This paper is co-authored by her academic supervisors, Professor Sam Porter and Dr Kathryn Collins, her former academic supervisor, Dr Desiree Tait and her clinical supervisor, Joel Dunn (Dorset Healthcare University Foundation NHS Trust).

Summary: This paper used the Delphi method to provide expert consensus on items to be included in a contracture risk assessment tool (ORACLE). The items were related to factors associated with joint contractures, appropriate preventive care interventions, and potentially relevant contextual factors associated with care home settings. The promise of a risk assessment tool that includes these items has the capacity to reduce the risk of contracture development or progression and to trigger timely and appropriate referrals to help prevent further loss of function and independence.

The paper has already crossed over 250 reads. The full text can be accessed by following this link: The Delphi of ORACLE: An Expert Consensus Survey for the Development of the Observational Risk Assessment of Contractures (Longitudinal Evaluation)

 

New article by BU Social Work academics

Congratulations to Drs. Louise Oliver and Orlanda Harvey  who had their latest article published in the British Association of Social Workers magazine. The article is titled: The seven-eyed social worker: a tool for critical self-reflection”. This article is about how a supervision model, developed by Hawkins and Shohet, which focuses upon the relationship between the service user/client and the social worker. The two BU academics noted that “This model supports critical reflection, delving into the use of self when working with others. It promotes professional curiosity, which is at the heart of critical reflection”. This gives an alternative lens and approach to social work practice.
Well done!
Prof. Edwin van Teijlingen
Centre for Midwifery & Women’s Health

Congratulations to Prof. Sara Ashencaen Crabtree

Congratulations to Sara Ashencaen Crabtree, Professor of Social and Cultural Diversity, on the publication of her latest book An Historiography of Women’s Missionary Nursing Through the Lives of Two Sisters: Doing the Lord’s work in Kenya and South India (published by Routledge).

This book employs both ethnographic and secondary, archival data, drawing on a rich, fascinating trove of original material from the pre-1940s to the present day.  It offers a unique historiographic study of twentieth century Methodist missionary work and women’s active expression of faith, practised at the critical confluence of historical and global changes. The study focuses on two English Methodist missionary nursing Sisters and siblings, Audrey and Muriel Chalkely, whose words and experiences are captured in detail, foregrounding tumultuous socio-political changes of the end of Empire and post-Independence in twentieth century Kenya and South India.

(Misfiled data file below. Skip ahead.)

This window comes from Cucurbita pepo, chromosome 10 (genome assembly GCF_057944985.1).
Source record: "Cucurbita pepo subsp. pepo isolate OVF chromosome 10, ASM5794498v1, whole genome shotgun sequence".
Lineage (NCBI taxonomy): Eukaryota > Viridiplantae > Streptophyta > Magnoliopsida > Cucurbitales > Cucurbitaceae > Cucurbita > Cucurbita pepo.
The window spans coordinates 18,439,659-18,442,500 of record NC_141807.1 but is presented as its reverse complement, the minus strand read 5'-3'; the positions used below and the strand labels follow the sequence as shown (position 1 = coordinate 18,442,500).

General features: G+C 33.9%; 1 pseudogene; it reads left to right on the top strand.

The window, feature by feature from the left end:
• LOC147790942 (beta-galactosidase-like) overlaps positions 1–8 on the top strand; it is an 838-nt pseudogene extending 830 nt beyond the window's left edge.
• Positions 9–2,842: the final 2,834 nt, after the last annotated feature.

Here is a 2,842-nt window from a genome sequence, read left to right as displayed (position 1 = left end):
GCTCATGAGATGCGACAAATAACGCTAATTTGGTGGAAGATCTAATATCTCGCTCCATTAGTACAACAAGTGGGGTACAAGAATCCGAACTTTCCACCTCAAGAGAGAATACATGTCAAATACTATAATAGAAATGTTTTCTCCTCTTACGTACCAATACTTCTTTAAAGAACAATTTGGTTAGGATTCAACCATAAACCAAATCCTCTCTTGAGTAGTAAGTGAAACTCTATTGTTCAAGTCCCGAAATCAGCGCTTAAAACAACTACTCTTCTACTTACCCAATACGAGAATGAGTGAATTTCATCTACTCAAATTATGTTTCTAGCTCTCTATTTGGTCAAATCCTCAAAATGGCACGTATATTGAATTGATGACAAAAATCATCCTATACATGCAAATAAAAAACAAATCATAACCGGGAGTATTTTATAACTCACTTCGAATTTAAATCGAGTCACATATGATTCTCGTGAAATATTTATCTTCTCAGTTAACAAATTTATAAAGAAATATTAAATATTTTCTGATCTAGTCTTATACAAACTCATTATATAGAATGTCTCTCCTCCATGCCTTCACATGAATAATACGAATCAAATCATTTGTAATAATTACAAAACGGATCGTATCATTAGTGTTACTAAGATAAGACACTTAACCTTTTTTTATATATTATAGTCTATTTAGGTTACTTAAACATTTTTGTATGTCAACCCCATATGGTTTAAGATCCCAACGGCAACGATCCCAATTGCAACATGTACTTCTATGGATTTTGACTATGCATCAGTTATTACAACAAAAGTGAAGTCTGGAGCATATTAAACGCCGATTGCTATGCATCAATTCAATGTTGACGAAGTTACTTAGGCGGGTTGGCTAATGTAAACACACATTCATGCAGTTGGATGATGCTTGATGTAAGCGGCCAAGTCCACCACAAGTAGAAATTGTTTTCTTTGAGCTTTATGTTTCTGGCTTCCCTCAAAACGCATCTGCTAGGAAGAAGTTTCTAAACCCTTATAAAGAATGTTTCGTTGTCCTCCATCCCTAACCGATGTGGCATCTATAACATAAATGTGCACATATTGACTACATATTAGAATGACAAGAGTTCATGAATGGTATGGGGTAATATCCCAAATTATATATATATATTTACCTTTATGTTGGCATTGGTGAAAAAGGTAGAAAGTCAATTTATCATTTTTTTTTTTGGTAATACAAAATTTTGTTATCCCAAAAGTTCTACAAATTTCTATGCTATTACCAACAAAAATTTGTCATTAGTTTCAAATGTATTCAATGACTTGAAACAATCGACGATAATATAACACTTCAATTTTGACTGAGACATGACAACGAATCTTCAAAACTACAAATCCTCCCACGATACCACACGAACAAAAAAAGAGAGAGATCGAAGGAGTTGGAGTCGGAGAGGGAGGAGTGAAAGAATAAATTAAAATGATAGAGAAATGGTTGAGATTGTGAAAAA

This work presents a timely revision to prevailing postcolonial critiques in placing the fundamental importance of human relationships centre stage. Offering a detailed (auto)biographical and reflective narrative, this ‘herstory’ pivots on three main thematic strands relating to peopleplace and passion, where socio-cultural details are vividly explored. 

This book pays tribute to our former colleague, Professor Fran Biley.  As part of a wider oral history project entitled “Memories of Nursing” Fran Biley interviewed two British sisters who had retired to the South of England.  The two sisters, Muriel and Audrey, followed very similar missionary career paths in two different former British colonies.  Two sisters spent a total of 54 years working as Methodist missionaries in India and Kenya, one as a nurse, the other as a midwife.  Fran collected over 10 hours of interview data, as well as old videos, a suitcase of 35mm slides, albums full of old photographs, letters and personal papers from the two sisters.   Unfortunately, Fran died far too young in November 2012, before the rich data could be analysed.  Sara conducted further extensive interviews with Muriel and others who knew them, as well as undertaking a huge detective hunt to find a considerable amount of secondary data pertaining to the sisters and other Methodist missionaries across UK archives.  I am glad to be able to report that  Dr Muriel Chalkley, whose life is portrayed in the book, received an Honorary Doctorate from Bournemouth University in recognition of her services to nursing.

Prof. Edwin van Teijlingen

Centre for Midwifery & Women’ Health (CMWH)

 

Writing some blurb